We’ve seen the numbers, and numbers don’t lie. By a mind boggling 92 percent, New York State voters favor raising taxes on ultra-millionaires and billionaires to boost state coffers. The change could raise more than $12 billion in revenue as the state grapples with a $6.1 billion dollar budget deficit.
You know what voters aren’t in favor of? Reducing funding for public colleges, universities and K-12 public schools.
Back in January, we commissioned a survey to find out if New York State voters felt the same way we did. We asked them if they thought ultra-millionaires and billionaires should pay a bit more so that New York State’s public schools, colleges and universities could offer an affordable, quality, public education. The results weren’t surprising.
Out of 1,000 registered New York State voters they surveyed, over 90 percent favored increasing taxes on those who make more money than average New Yorkers like you and I could ever imagine. The findings cut across party lines and geographical boundaries. From Buffalo, to Plattsburgh, to Albany, to Long Island and New York City, nearly everyone agreed. Those who can afford to contribute more should contribute more.
It’s only fair.
We shared these findings in a press conference earlier this month. Since the event took place downtown, right near the offices of the elected officials who have the power to make this happen, I hope they were listening.
Because our public schools, colleges and universities could really use the full funding levels they were promised by state leaders. New York State owes some 400 school districts $3.4 billion in education funding. And, in the absence of meaningful state investment in higher education, academic programs and student supports have suffered.
Since the start of the New Year, my fellow officers and I have traveled around the state for a first-hand look at the impact underfunding has had on our public schools.
And let me tell you — it’s unbelievable.
At Schenevus Elementary School near Elmira, one classroom had part of a wall covered in water damage. You could smell the dampness from the hallway. But because district officials don’t have the money for repairs, and overcrowding is an issue, there it sits.
Schenevus is owed more than $700,000 in state aid.
At Pulaski Street Elementary in the Riverhead School District on Long Island, space is so tight that 420 kids struggle to eat lunch in the cafeteria. Crammed in like sardines, they have to eat in shifts because they can’t all fit in there at once. They’ve also got to eat fast because each “shift” only lasts about 11 minutes.
Riverhead is owed $31.1 million.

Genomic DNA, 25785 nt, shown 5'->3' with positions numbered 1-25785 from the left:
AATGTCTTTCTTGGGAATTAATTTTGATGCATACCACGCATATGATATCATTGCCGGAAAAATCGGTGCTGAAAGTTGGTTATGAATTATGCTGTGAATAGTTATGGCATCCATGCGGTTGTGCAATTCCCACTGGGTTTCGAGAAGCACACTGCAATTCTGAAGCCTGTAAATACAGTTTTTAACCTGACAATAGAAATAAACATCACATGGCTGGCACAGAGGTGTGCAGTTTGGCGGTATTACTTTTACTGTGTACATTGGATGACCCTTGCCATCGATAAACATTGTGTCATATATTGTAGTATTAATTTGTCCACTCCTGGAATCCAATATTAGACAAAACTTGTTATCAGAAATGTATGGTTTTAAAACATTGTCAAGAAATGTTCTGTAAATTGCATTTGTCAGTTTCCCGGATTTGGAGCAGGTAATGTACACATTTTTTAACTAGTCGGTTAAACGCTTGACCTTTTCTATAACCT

In the Niagara Falls City School District, there’s a ratio of one social worker for every 2,000 students, no elementary school librarians and only eight guidance counselors district wide.
Niagara Falls is owed $13.7 million.
And things aren’t any better in higher ed.
Despite what many think, the state’s Excelsior tuition program is not a free education. My union colleague Roberta Elins, who heads our local at the Fashion Institute of Technology in NYC, said it best, “There’s a fee for everything. They charge these students to breathe.” As a result, our higher ed students are struggling.
Onondaga Community College has been forced to eliminate all funding for basic supplies for art and design students. One dedicated professor buys materials for students out of her own pocket because she knows they can’t succeed without it.
But the current executive budget proposal — it includes basically the same funding as last year. Worst of all, it does nothing to bridge the TAP gap … that means that campuses must absorb the difference between what the Tuition Assistance Program covers, and students’ actual tuition costs. We expect the TAP gap to grow to at least $170 million over the coming year.
It’s time to make public education a priority in our state.
For most New Yorkers, our tax proposal wouldn’t impact them at all. And for the state’s 112 billionaires, and tens of thousands more ultra-millionaires — well, it wouldn’t make much of a different for them either. They would still be able to afford their yachts.
But do you know where it would make a difference — in the lives of our state’s public school students. Aren’t they worth the investment?
Andy Pallotta, a former elementary teacher, is president of the more than 600,000-member New York State United Teachers.
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